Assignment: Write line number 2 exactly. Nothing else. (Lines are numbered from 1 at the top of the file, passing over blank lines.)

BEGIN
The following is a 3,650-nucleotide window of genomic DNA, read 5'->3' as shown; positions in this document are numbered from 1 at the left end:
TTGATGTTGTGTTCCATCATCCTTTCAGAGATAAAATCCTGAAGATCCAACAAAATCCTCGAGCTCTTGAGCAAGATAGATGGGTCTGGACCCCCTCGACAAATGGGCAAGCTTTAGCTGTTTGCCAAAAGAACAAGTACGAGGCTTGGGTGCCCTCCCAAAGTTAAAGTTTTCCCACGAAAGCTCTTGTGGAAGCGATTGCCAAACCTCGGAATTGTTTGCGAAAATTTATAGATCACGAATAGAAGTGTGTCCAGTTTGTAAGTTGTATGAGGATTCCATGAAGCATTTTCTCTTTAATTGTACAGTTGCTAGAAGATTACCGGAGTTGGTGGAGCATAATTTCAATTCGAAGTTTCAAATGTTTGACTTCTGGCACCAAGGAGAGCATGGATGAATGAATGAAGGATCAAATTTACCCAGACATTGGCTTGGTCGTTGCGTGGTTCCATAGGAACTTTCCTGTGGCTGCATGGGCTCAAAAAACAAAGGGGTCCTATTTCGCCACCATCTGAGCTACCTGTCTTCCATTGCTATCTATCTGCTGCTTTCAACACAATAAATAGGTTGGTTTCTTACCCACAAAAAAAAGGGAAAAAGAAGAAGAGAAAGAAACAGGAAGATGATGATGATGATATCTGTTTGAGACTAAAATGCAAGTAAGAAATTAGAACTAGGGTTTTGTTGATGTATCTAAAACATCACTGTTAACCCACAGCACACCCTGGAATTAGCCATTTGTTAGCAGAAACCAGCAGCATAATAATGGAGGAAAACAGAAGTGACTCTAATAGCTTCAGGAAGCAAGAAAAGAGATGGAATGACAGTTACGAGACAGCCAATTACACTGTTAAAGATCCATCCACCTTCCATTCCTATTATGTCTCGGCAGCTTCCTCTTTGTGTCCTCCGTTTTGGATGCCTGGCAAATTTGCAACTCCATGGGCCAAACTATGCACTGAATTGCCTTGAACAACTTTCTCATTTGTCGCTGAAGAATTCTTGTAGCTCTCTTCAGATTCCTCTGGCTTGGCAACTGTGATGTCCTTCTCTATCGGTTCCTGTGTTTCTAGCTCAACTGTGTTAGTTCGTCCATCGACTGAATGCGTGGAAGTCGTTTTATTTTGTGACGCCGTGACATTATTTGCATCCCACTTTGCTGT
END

TTGATGTTGTGTTCCATCATCCTTTCAGAGATAAAATCCTGAAGATCCAACAAAATCCTCGAGCTCTTGAGCAAGATAGATGGGTCTGGACCCCCTCGACAAATGGGCAAGCTTTAGCTGTTTGCCAAAAGAACAAGTACGAGGCTTGGGTGCCCTCCCAAAGTTAAAGTTTTCCCACGAAAGCTCTTGTGGAAGCGATTGCCAAACCTCGGAATTGTTTGCGAAAATTTATAGATCACGAATAGAAGTGTGTCCAGTTTGTAAGTTGTATGAGGATTCCATGAAGCATTTTCTCTTTAATTGTACAGTTGCTAGAAGATTACCGGAGTTGGTGGAGCATAATTTCAATTCGAAGTTTCAAATGTTTGACTTCTGGCACCAAGGAGAGCATGGATGAATGAATGAAGGATCAAATTTACCCAGACATTGGCTTGGTCGTTGCGTGGTTCCATAGGAACTTTCCTGTGGCTGCATGGGCTCAAAAAACAAAGGGGTCCTATTTCGCCACCATCTGAGCTACCTGTCTTCCATTGCTATCTATCTGCTGCTTTCAACACAATAAATAGGTTGGTTTCTTACCCACAAAAAAAAGGGAAAAAGAAGAAGAGAAAGAAACAGGAAGATGATGATGATGATATCTGTTTGAGACTAAAATGCAAGTAAGAAATTAGAACTAGGGTTTTGTTGATGTATCTAAAACATCACTGTTAACCCACAGCACACCCTGGAATTAGCCATTTGTTAGCAGAAACCAGCAGCATAATAATGGAGGAAAACAGAAGTGACTCTAATAGCTTCAGGAAGCAAGAAAAGAGATGGAATGACAGTTACGAGACAGCCAATTACACTGTTAAAGATCCATCCACCTTCCATTCCTATTATGTCTCGGCAGCTTCCTCTTTGTGTCCTCCGTTTTGGATGCCTGGCAAATTTGCAACTCCATGGGCCAAACTATGCACTGAATTGCCTTGAACAACTTTCTCATTTGTCGCTGAAGAATTCTTGTAGCTCTCTTCAGATTCCTCTGGCTTGGCAACTGTGATGTCCTTCTCTATCGGTTCCTGTGTTTCTAGCTCAACTGTGTTAGTTCGTCCATCGACTGAATGCGTGGAAGTCGTTTTATTTTGTGACGCCGTGACATTATTTGCATCCCACTTTGCTGT